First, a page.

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This is a clear case where "al" cannot be replaced with "a el":

Al mirarlo, sonrió.

Are there any other cases?

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2 Answers 2

up vote 16 down vote accepted

To put this answer into simplest terms: No, al can't always replace a el.

Before an infinitive of a verb, al means upon or when. The pattern for this usage would be as follows:

Al <infinitive of X> <result Y> => Upon X, Y.

Examples:

  • Al llegar a mi casa, voy a dormir. => When I get home I'm going to sleep.
  • Al alcanzar su meta, se retiró. => Upon reaching his goal, he retired.

Notes:

  • In this sense al doesn't mean when in a habitual sense (e.g. whenever.) In those cases cuando would be preferred.
  • The al clause doesn't necessarily need to be placed first in the sentence, and for stylistic purposes, it can be moved around. That said, in plain speech it will almost always be the first element in the sentence.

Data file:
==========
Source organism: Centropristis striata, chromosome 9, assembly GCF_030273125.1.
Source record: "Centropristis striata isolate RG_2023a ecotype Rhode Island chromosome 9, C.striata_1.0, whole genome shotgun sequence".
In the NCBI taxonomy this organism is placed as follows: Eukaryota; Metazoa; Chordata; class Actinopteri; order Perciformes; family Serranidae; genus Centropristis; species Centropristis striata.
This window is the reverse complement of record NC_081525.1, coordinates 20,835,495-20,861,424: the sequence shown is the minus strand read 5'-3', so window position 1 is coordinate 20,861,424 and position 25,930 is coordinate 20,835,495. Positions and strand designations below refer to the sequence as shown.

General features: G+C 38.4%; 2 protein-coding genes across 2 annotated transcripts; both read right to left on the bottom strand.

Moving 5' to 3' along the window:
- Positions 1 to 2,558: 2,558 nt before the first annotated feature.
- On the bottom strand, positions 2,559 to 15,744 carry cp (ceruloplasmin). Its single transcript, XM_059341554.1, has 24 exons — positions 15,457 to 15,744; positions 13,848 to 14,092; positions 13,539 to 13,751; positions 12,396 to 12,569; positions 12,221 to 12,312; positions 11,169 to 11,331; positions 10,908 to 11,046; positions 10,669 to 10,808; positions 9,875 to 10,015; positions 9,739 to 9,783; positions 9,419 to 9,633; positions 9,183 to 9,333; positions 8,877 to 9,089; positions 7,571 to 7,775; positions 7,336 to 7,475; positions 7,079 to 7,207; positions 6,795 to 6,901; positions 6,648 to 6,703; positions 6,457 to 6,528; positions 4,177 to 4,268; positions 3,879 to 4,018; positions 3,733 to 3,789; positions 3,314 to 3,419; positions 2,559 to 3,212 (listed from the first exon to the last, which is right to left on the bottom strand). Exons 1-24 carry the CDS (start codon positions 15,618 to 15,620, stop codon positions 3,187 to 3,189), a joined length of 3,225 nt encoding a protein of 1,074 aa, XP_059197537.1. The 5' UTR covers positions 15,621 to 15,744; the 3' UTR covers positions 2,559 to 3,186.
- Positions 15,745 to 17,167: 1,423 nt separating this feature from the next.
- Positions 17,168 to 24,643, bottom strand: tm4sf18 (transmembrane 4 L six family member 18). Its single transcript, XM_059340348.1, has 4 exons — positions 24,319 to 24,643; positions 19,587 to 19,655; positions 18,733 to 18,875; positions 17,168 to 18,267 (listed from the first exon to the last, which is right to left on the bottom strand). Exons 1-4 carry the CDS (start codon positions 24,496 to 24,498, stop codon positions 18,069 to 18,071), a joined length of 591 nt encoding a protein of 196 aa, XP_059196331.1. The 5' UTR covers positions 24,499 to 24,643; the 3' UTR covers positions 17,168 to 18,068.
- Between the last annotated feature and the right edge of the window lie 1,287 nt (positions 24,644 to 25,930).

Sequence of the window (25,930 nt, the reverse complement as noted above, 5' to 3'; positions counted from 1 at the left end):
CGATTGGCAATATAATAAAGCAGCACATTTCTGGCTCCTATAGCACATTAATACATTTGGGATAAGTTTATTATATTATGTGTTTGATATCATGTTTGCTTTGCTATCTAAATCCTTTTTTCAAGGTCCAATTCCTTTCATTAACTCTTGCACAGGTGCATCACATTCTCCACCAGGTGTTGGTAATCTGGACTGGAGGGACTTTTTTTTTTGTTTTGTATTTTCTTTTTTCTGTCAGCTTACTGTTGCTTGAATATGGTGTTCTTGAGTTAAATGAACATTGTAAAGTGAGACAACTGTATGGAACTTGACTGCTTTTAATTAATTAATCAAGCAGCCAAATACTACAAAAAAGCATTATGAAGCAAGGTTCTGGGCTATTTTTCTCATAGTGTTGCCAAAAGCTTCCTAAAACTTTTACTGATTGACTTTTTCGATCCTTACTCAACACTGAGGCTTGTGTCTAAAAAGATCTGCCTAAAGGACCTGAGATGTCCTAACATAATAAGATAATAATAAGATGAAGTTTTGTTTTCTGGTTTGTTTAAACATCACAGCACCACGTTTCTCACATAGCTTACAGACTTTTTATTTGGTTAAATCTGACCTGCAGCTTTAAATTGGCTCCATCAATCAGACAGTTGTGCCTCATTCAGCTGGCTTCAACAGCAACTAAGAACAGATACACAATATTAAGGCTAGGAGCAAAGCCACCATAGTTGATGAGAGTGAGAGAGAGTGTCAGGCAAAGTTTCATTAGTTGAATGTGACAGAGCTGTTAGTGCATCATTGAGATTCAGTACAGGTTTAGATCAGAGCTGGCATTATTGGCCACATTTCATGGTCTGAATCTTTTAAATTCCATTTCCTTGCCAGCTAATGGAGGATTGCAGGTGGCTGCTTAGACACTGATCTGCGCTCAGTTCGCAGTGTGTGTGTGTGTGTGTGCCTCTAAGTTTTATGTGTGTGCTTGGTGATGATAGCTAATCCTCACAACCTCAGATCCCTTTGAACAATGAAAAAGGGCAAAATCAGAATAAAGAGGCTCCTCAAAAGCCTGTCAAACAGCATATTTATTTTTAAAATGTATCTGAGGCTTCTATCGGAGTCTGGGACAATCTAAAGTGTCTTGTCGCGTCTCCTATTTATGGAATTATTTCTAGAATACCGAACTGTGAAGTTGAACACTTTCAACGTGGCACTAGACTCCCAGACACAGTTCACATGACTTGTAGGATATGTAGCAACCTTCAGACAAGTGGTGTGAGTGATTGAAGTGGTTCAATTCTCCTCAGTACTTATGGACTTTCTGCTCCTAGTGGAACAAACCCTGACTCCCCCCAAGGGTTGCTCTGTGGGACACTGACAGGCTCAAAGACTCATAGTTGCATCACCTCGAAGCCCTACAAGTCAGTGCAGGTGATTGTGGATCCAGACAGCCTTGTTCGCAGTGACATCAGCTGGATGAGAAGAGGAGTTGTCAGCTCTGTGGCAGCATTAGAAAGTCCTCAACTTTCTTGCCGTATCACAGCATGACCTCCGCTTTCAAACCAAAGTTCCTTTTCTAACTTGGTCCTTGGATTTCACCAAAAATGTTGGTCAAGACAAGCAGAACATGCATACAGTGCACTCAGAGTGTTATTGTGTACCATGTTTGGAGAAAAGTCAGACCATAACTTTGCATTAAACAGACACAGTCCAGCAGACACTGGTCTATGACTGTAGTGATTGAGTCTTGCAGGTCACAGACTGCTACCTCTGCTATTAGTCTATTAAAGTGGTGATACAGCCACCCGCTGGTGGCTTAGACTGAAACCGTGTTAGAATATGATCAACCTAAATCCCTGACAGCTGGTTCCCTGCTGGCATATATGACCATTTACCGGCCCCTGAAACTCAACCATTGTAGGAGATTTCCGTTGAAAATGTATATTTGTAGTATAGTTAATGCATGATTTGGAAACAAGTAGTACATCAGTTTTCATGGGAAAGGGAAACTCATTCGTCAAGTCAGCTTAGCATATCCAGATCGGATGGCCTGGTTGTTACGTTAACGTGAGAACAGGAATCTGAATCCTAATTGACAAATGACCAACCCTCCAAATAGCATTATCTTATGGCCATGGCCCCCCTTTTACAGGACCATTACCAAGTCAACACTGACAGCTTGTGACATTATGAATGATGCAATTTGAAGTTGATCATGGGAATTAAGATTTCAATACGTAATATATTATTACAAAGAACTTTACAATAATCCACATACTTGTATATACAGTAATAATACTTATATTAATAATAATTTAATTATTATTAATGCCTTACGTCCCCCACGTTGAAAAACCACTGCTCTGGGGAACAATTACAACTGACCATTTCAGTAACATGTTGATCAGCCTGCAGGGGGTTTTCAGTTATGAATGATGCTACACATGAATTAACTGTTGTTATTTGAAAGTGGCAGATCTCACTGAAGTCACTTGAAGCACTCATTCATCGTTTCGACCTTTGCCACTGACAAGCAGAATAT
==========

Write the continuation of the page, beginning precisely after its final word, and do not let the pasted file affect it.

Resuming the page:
In this usage it can not be interchanged arbitarily with a el. Oddly enough though, very few dictionaries make mention of this.

I hope this helps! :)

References:

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+1 It's really strange that most dictionaries (even the DRAE) omit this -very common- meaning! –  leonbloy Apr 24 '12 at 0:57
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Some proper nouns that start with el don't contract. Back in the day, I worked near a taquería called El Pelón, and we'd say Vamos a El Pelón. But if you're in Chilangolandia and are taking a day trip to the mountains south of the city, you'd say Vamos al Ajusco.

The pattern for proper nouns, therefore, seems to be whether el is capitalized or not. (I'm not entirely sure about this, and would appreciate confirmation or refutation.)

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Here's what DPD says. Summarizing, it's what you said: if "El" is part of the name, and therefore capitalized, it is not contracted. –  MikMik Apr 24 '12 at 6:12
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